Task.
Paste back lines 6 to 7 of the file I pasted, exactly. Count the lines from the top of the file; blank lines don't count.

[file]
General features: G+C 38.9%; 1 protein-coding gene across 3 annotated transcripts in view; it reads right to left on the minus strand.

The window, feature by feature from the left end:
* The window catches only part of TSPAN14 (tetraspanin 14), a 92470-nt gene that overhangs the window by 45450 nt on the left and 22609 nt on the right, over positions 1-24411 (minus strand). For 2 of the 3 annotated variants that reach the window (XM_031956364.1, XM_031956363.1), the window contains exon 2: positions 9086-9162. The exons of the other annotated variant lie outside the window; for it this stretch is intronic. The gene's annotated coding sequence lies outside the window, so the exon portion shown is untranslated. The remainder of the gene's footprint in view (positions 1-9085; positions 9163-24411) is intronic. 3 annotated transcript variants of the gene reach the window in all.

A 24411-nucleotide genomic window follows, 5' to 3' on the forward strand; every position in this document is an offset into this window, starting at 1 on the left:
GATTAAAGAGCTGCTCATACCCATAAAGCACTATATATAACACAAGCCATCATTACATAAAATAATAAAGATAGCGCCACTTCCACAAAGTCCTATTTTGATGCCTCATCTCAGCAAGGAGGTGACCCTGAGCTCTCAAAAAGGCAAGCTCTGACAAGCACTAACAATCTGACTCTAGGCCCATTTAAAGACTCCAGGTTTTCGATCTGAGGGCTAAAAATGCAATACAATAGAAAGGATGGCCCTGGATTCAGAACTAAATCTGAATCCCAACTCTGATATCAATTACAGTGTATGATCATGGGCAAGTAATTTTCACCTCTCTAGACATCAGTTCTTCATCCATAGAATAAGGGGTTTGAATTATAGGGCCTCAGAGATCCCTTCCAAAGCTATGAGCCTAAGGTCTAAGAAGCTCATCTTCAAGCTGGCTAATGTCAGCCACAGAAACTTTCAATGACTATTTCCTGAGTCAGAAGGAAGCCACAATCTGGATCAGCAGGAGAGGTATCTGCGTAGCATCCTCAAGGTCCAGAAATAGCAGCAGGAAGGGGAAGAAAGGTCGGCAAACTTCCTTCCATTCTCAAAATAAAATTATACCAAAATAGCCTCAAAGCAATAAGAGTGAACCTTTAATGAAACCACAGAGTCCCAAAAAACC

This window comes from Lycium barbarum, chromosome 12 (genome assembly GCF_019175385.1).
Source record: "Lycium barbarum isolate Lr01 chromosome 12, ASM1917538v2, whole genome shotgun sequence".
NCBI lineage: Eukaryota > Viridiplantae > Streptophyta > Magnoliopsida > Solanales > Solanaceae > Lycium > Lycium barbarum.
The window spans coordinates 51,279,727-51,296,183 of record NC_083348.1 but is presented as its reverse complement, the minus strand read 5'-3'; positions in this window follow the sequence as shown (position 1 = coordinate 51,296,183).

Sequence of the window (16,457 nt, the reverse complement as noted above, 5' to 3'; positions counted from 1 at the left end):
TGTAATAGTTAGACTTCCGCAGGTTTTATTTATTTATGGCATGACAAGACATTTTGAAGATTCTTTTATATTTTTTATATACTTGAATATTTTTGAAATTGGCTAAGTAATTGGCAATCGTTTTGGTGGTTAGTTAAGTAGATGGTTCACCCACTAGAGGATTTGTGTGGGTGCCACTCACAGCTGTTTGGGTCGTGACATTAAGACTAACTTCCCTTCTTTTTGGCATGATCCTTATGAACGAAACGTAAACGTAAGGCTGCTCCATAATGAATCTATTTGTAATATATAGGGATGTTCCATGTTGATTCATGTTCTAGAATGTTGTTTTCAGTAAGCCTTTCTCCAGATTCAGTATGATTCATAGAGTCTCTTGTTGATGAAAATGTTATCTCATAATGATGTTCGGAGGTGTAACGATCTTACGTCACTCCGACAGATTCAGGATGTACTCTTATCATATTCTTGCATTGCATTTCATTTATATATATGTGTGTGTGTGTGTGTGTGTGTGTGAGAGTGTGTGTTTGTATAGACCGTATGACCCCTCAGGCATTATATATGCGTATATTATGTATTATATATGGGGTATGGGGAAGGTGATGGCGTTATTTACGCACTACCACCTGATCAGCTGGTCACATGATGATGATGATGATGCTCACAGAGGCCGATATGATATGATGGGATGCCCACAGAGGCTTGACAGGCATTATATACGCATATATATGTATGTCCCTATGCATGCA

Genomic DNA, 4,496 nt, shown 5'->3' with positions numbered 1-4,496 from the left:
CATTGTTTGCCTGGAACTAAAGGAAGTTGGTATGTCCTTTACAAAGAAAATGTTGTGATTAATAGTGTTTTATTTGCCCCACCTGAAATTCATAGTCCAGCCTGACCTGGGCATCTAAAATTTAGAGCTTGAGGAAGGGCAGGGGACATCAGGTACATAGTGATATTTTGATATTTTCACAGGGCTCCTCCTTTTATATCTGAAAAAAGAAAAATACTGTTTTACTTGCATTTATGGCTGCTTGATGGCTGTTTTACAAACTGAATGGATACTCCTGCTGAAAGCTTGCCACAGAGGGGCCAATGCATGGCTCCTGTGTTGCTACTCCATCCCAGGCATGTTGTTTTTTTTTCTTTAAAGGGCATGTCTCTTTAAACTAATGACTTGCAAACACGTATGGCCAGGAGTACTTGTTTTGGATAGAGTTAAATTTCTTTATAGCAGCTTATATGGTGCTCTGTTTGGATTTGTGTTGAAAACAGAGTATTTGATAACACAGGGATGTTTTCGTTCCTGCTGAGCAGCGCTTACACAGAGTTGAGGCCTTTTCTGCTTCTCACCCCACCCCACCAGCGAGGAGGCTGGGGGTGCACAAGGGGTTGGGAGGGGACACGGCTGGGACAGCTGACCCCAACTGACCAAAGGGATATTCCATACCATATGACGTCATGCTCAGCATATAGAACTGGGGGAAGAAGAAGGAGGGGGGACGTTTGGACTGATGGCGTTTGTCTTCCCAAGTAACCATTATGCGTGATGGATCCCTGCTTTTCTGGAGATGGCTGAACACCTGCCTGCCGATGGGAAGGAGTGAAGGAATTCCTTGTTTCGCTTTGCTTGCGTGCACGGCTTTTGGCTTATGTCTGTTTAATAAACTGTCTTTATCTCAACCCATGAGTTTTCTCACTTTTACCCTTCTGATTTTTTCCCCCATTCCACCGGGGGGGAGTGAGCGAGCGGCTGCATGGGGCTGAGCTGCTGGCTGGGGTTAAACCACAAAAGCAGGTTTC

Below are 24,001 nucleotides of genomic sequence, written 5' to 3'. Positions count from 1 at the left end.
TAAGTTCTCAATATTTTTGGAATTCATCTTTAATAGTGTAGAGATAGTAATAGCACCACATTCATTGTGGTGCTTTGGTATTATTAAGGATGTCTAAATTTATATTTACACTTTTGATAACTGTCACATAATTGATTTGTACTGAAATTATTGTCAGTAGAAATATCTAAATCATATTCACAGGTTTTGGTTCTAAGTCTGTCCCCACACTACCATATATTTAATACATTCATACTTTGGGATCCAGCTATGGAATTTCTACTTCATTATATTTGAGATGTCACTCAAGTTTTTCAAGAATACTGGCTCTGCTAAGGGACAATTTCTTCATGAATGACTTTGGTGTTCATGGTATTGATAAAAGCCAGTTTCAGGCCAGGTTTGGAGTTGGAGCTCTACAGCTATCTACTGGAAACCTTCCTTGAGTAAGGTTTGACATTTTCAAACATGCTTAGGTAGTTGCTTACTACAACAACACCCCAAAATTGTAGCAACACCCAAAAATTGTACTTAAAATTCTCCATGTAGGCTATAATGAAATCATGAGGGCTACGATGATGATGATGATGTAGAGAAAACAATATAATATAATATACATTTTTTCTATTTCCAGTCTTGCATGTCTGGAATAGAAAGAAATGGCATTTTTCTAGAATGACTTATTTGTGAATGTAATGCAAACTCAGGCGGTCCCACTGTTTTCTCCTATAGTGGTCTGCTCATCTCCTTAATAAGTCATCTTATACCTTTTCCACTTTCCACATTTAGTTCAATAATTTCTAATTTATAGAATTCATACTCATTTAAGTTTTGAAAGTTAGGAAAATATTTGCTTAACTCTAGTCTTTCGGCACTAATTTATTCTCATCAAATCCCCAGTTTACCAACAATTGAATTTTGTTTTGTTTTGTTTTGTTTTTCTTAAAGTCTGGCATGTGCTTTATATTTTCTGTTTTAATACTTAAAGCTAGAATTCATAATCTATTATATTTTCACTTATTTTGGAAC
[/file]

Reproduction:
This window comes from Lycium barbarum, chromosome 12 (genome assembly GCF_019175385.1).
Source record: "Lycium barbarum isolate Lr01 chromosome 12, ASM1917538v2, whole genome shotgun sequence".